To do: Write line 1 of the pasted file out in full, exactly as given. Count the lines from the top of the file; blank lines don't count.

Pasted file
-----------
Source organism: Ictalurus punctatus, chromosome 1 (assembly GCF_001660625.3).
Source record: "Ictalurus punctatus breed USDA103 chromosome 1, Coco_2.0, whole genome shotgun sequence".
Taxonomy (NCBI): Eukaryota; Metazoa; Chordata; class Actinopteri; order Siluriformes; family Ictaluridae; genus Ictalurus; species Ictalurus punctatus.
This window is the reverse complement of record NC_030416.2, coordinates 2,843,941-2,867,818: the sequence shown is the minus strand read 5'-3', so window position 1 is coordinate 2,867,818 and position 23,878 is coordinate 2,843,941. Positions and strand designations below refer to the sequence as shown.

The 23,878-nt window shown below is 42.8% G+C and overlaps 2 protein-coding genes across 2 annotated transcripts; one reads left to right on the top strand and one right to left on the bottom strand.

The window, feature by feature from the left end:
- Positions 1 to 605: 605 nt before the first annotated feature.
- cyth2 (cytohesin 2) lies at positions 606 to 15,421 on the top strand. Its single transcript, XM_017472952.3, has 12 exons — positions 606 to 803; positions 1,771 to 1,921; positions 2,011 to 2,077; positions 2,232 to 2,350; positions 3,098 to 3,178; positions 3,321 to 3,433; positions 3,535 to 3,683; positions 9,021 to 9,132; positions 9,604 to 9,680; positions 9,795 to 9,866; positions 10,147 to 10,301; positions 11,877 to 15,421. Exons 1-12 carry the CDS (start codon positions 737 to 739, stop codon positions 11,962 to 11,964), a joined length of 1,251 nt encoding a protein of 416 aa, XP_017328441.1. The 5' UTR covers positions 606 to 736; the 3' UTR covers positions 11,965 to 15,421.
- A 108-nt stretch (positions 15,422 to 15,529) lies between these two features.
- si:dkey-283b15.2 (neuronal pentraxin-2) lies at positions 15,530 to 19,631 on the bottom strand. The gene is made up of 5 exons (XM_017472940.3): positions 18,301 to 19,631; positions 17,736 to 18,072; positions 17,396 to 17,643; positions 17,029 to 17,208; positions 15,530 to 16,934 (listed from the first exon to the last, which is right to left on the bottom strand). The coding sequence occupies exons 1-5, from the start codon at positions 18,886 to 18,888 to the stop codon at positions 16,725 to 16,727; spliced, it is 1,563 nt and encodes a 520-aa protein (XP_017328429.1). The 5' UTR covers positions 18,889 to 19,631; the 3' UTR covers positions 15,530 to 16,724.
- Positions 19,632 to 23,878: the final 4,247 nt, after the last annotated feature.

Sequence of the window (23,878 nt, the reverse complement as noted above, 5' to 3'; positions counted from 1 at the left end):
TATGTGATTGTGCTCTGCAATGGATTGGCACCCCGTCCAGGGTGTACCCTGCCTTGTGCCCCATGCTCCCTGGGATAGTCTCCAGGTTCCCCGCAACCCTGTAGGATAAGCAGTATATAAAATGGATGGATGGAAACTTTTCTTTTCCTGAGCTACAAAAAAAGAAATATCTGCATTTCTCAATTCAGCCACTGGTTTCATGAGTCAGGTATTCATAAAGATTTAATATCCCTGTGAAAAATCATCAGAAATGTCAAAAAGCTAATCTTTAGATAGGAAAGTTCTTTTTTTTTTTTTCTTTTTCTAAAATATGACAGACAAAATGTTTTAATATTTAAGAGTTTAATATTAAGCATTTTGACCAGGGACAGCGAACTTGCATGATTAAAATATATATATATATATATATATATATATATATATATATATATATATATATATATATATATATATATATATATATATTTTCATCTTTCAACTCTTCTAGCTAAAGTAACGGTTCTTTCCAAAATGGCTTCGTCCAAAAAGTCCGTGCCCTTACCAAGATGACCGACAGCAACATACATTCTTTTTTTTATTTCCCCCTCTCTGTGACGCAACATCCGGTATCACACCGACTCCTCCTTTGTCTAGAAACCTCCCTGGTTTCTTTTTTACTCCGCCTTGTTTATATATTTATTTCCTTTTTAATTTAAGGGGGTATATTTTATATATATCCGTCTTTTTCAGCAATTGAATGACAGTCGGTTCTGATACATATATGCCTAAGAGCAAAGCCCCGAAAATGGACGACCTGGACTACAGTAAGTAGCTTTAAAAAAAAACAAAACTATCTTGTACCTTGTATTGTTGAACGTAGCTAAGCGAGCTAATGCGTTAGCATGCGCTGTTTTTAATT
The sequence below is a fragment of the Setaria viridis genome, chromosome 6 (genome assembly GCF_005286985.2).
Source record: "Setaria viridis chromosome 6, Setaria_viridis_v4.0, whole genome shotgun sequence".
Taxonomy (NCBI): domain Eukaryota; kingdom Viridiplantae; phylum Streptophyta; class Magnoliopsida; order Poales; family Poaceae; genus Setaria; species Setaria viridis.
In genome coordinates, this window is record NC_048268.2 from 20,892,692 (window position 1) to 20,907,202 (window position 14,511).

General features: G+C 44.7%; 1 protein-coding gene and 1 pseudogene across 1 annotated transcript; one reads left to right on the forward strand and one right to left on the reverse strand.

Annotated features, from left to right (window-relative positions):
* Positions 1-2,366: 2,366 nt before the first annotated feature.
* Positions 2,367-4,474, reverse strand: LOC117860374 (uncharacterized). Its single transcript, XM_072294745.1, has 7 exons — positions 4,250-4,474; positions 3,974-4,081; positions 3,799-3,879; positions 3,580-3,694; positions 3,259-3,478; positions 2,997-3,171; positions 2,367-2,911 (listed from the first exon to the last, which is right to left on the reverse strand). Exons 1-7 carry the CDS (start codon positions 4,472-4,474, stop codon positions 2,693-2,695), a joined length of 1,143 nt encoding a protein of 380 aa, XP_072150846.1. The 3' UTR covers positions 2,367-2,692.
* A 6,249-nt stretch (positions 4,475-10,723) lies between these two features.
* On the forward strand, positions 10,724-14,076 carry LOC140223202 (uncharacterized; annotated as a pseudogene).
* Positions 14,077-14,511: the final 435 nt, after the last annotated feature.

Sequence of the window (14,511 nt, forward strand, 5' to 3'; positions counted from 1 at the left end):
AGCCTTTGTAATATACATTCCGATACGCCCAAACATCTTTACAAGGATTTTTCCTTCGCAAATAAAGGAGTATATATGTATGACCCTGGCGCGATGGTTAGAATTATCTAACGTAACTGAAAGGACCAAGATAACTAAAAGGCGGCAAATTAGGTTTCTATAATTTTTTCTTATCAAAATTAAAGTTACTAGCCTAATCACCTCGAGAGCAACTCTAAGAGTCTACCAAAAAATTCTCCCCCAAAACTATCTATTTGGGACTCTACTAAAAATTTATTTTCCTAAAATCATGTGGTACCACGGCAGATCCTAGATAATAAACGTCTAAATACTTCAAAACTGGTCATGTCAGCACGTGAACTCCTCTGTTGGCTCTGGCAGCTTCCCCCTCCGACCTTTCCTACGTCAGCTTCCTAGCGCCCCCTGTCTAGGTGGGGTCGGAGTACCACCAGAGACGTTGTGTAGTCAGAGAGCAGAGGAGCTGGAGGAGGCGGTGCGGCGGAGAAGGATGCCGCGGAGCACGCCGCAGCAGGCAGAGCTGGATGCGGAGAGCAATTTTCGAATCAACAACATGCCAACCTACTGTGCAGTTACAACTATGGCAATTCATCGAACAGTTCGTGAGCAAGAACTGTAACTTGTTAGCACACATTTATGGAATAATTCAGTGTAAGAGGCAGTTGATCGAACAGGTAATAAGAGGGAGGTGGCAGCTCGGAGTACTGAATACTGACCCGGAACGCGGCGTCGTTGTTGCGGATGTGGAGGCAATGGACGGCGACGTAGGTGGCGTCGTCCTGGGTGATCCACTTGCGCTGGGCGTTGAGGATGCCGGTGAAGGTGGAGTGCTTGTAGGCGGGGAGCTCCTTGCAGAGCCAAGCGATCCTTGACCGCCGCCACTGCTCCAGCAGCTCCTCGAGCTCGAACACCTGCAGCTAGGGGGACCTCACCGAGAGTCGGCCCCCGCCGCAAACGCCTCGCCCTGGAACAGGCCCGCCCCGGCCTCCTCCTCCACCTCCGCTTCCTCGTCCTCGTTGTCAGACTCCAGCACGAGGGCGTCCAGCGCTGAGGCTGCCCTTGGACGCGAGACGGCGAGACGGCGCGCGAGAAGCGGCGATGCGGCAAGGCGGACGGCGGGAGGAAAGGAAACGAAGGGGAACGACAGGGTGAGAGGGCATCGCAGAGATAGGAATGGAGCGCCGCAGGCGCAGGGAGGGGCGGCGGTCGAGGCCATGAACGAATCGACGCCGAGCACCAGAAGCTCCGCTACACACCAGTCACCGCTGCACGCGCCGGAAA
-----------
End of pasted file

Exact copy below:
Source organism: Ictalurus punctatus, chromosome 1 (assembly GCF_001660625.3).